We drove in and there lay Masai Mara basking in the golden sun. Masai Mara being so immensely and unimaginably vast might give one the feeling of getting lost. Miles after miles of savannah grassland lay dotted with occasional acacias or balanites savannah, standing like lone sentinels, though clusters of green could be seen in some places.
To me it appeared to be a land out of the fairy tales, a land of impossibilities, a land where the fabled birds ‘Bengoma and Bengomi’ of our Thakumar Jhuli (popular children’s book in Bengali by Upendra Kishore Roychaudhury) might become a reality, a land where the arch of the blue firmament stooped to kiss the earth, a land where animals roamed, played, ate, and bred freely. Masai Mara was nothing short of an exotic dream.
Far at the horizon, and probably farther, were rows of hills and hillocks, some on the Masai Mara (Kenya) side and some on Serengeti (Tanzania) side. Later we found that these two places of two different countries merged seamlessly, only a stone stood with initials of two countries written on it at the border. One could easily cross over like the animals, no visa, no gun-toting military guarding, no barbed wires.
Large herds of giraffes, zebras, gazelles, wild beasts, and buffaloes roamed/migrated freely. We took their pictures and finally reached for the big cats. There were five lionesses, taking a siesta after devouring a deer. The carcass still lay near a small greenish water-body. However, the icing on the cake was when our driver got some info about the royal couple sitting. We rushed to the spot and my boys jumped up saying, ‘Lion King!’ My sleepy memory was awakened to some scenes of my most favourite movie, Born Free. The King and the queen looked dismissively at us and yawned while we madly kept clicking the best shot we could.
As luck would have it, we sighted the fastest animal on this planet,the cheetah soon after. She was busy tearing the flesh of her prey, her cubs around her. As we were frightfully close to the cheetah enjoying the feast, it looked up. Its fierce look sent a shiver down our spine. We didn’t wait for long and took the route back to our resort.
Dusk fell with the sun sinking beyond the blue hills and I looked back to take a glimpse of the vast stretch of this landscape, which appeared beautiful and brutal at once.
The most colourful part of our trip was our visit to a Masai village, where we were welcomed by their jovial dance. My younger one, the most shy of the four of us, was taken along to match steps with them. He joined in and it seemed their boisterous spirit spilled over, as our quiet little one enjoyed the rhythmic movement with them as well. In the course of the dance, each one of them stepped out and did spot jumps. Being a polygamous tribe, the higher a man jumped the more number of lovers he was entitled to have. My husband was called in to join them and his evergreen spirit did hop skip and jump, despite his limited urban fitness.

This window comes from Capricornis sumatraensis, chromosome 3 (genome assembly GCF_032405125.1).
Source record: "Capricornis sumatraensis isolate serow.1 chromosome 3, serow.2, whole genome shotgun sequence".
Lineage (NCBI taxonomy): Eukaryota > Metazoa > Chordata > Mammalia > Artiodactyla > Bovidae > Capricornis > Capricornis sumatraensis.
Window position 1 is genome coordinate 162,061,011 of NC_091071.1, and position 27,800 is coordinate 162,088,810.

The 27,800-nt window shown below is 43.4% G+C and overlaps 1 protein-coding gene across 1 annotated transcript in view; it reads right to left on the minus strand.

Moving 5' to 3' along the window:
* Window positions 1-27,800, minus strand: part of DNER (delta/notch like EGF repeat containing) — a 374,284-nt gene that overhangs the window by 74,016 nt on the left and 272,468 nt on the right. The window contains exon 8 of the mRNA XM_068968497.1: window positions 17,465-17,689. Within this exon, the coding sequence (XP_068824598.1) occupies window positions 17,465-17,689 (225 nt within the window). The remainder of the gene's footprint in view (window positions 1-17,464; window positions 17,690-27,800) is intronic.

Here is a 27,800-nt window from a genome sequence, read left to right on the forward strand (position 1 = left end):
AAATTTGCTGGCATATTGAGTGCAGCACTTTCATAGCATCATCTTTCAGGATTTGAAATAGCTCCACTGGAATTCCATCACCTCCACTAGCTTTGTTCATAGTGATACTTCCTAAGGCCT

The tiny tots of the village were too excited to share space in the same frame with us. Some came running from school. In fact, we learnt that education is free for all Kenyans till the primary level, and the Masais were particularly interested to provide education to their children. Boys and girls over four years attend school regularly.
We were taken around the village by Nick, a Masai guy (they speak proper English) and we learnt a bit of their custom, which though strange, bizarre or gory to some, is a usual norm to be followed by them. They boiled cow’s blood after extracting it from the veins (near the neck ) and consumed it in liquid or in solidified state for marriage and other auspicious rituals. Their dwelling places were tiny huts with small envelope-like openings (windows) to let in sunlight. They contained an inbuilt mud stove where the charcoal fire could be stoked at any time, and by the side of which the sleeping arrangement for the children was made. The sight left us with little doubt that nothing could be more spartan than this. They displayed their trick of making fire without matchstick and we were urged to buy few of their handcrafted items which as souvenirs.
The women folk too danced at the end, and I, with all my enthusiasm, joined them. Under an alien sky, in an exotic land, jiving to the rhythmic beats of an once nomadic tribe, all the differences melted away even if for a while, and their spirit of ‘hakuna matata’ (no worries) filled the air.
Our next trip to the picturesque Amboseli was dipped in tranquility. We sat on our balcony and watched zebras and elephants strolling and lost track of time altogether, while Mt kilimanjaro stood afar in its majestic splendour.
When we were finally dropped off at the airport and waved Daniel good bye, we felt we have seen more of the sky, felt more of sunshine, touched the ebb and flow of raw emotions crisscrossing within us. In short, we lived more of life during these few days as tourists.
Kenya will remain an unforgettable trip for various reasons.
Mallika Bhaumik’s poetry, short stories, article, interview have been published in e-mags like Staghill Literary journal, The Wagon Magazine, Cafe Dissensus, Oddball Magazine, Spark Magazine, Narrow Road, Ethos Literary Journal, The WomanInc, Learning and Creativity, Get Bengal, Glomag, and others. She has won the Reuel International award for her debut poetry book, Echoes, by Authorspress, which is currently available on Amazon.
Cafe Dissensus Everyday is the blog of Cafe Dissensus magazine, based in New York City and India. All materials on the site are protected under Creative Commons License.